Perhaps everyone has at least a minimum knowledge about the enormous health benefits of physical activity. Strengthening those muscles and bones is far from being the only benefit. We can also consider anxiety and stress relief, more chances to live longer, and a lot more.
Therefore, you certainly shouldn’t ask yourself anymore if it’s a good idea to work out. Instead, you should wonder how long you will perform physical exercises and which ones you will choose as your favorite. The longer you perform them, the better. But what about those people who aren’t able to work out? How will they gain all of those wonderful benefits for their health? Researchers from the Australian National University (ANU) believe they know the answer.
A pill taken like a vitamin could help those who can’t work out
SciTechDaily.com writes about the researchers’ new idea of a pill to grant health benefits related to working out for those who aren’t capable of engaging into such activities. The pill isn’t created yet, but the researchers’ arguments for developing it one day are pretty strong.
The Australian National University (ANU) researchers are confident that they’ve identified unique molecular signals in the human body that could help in developing the “miracle” substance. After people engage in physical activity, the brain and the eyes receive molecular messages, and scientists are trying to better understand how those messages influence health.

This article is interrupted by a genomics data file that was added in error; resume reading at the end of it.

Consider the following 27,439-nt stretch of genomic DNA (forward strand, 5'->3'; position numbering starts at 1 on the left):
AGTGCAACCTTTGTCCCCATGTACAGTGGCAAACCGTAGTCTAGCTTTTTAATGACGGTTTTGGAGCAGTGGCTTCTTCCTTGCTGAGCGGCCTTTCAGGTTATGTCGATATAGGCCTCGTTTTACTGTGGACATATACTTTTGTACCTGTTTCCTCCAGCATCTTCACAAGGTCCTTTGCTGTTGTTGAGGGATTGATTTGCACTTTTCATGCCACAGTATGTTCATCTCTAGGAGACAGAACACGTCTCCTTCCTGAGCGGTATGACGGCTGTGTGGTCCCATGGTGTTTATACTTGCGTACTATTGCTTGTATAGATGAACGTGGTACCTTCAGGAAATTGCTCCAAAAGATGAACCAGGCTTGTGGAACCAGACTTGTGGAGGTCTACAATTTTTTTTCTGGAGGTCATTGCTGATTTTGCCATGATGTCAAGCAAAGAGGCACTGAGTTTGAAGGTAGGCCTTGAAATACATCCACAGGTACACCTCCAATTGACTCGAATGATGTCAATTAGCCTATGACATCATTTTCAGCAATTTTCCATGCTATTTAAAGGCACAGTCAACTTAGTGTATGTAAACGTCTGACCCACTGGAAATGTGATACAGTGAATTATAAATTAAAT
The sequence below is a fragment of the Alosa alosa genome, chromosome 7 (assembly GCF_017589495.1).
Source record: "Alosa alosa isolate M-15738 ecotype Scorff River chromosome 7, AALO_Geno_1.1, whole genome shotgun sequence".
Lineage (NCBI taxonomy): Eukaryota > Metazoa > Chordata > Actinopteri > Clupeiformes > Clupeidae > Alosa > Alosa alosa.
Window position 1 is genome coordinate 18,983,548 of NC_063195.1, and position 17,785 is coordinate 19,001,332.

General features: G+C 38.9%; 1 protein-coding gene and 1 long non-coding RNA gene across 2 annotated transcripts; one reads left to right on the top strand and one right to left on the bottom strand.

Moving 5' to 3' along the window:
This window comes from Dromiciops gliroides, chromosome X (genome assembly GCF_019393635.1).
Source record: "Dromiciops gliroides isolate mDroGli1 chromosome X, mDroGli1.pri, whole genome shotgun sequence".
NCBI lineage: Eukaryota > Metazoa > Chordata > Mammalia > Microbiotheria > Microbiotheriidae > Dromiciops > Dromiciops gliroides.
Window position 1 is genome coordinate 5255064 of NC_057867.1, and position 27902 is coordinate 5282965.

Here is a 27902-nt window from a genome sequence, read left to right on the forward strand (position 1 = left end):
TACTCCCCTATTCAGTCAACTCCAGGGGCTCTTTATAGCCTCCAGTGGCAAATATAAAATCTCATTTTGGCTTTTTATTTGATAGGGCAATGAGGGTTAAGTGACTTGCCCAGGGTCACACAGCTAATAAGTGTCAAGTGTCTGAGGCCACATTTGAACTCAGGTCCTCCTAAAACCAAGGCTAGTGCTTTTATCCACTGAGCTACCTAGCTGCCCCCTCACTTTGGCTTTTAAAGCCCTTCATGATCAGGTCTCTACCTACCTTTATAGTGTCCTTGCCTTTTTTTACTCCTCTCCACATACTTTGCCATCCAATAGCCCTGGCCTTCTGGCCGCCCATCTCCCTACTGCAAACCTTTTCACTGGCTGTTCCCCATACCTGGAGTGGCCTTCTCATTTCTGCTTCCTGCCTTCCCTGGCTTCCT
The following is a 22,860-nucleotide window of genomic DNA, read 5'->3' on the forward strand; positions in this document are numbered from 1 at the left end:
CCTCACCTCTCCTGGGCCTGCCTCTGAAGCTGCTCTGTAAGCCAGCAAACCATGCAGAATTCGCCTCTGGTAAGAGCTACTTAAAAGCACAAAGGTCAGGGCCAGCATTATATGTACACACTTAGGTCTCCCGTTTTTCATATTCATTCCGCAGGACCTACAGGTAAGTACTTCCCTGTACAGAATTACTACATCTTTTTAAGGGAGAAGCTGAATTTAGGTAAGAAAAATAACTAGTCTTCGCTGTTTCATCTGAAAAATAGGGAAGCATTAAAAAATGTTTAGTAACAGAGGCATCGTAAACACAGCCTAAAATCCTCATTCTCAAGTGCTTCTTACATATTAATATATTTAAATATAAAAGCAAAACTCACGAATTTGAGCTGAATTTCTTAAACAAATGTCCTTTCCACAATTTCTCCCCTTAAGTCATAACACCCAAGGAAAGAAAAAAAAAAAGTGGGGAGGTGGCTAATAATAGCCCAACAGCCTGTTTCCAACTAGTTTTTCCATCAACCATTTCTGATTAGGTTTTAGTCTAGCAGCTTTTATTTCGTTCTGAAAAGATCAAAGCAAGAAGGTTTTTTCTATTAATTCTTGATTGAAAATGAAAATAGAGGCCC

Riccardo Natoli, who is Head of Clear Vision Research at ANU, declared as quoted by SciTechDaily.com:
The beneficial messages being sent to the central nervous system during exercise are packaged up in what are known as lipid particles. We are essentially prescribing the molecular message of exercise to those who physically aren’t able to,
We think that as you age, the ability to communicate between the muscles and the retina starts to be lost. Similar to taking supplements, maybe we can provide genetic or molecular supplementation that enables that natural biological process to continue as we age.
The new study was published in Wiley Online Library.